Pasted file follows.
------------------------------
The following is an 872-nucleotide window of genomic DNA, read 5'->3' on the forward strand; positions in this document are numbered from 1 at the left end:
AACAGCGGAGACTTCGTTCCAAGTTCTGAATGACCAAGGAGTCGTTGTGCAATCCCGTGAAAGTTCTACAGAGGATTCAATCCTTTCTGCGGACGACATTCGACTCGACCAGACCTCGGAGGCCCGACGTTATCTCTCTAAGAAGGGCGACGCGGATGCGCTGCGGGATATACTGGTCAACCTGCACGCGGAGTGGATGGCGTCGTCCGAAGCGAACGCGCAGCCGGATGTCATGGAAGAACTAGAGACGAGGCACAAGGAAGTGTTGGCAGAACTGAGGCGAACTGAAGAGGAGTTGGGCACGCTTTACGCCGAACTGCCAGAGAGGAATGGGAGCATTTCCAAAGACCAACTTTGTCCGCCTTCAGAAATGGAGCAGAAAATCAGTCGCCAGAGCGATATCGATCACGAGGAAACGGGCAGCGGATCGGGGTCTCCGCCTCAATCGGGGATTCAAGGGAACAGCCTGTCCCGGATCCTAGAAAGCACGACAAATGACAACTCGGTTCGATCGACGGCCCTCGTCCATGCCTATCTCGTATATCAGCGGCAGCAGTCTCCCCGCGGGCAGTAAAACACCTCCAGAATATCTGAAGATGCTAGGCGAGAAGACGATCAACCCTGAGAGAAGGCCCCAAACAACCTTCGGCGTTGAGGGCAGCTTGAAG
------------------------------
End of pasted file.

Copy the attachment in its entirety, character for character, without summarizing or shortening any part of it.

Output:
The following is an 872-nucleotide window of genomic DNA, read 5'->3' on the forward strand; positions in this document are numbered from 1 at the left end:
AACAGCGGAGACTTCGTTCCAAGTTCTGAATGACCAAGGAGTCGTTGTGCAATCCCGTGAAAGTTCTACAGAGGATTCAATCCTTTCTGCGGACGACATTCGACTCGACCAGACCTCGGAGGCCCGACGTTATCTCTCTAAGAAGGGCGACGCGGATGCGCTGCGGGATATACTGGTCAACCTGCACGCGGAGTGGATGGCGTCGTCCGAAGCGAACGCGCAGCCGGATGTCATGGAAGAACTAGAGACGAGGCACAAGGAAGTGTTGGCAGAACTGAGGCGAACTGAAGAGGAGTTGGGCACGCTTTACGCCGAACTGCCAGAGAGGAATGGGAGCATTTCCAAAGACCAACTTTGTCCGCCTTCAGAAATGGAGCAGAAAATCAGTCGCCAGAGCGATATCGATCACGAGGAAACGGGCAGCGGATCGGGGTCTCCGCCTCAATCGGGGATTCAAGGGAACAGCCTGTCCCGGATCCTAGAAAGCACGACAAATGACAACTCGGTTCGATCGACGGCCCTCGTCCATGCCTATCTCGTATATCAGCGGCAGCAGTCTCCCCGCGGGCAGTAAAACACCTCCAGAATATCTGAAGATGCTAGGCGAGAAGACGATCAACCCTGAGAGAAGGCCCCAAACAACCTTCGGCGTTGAGGGCAGCTTGAAG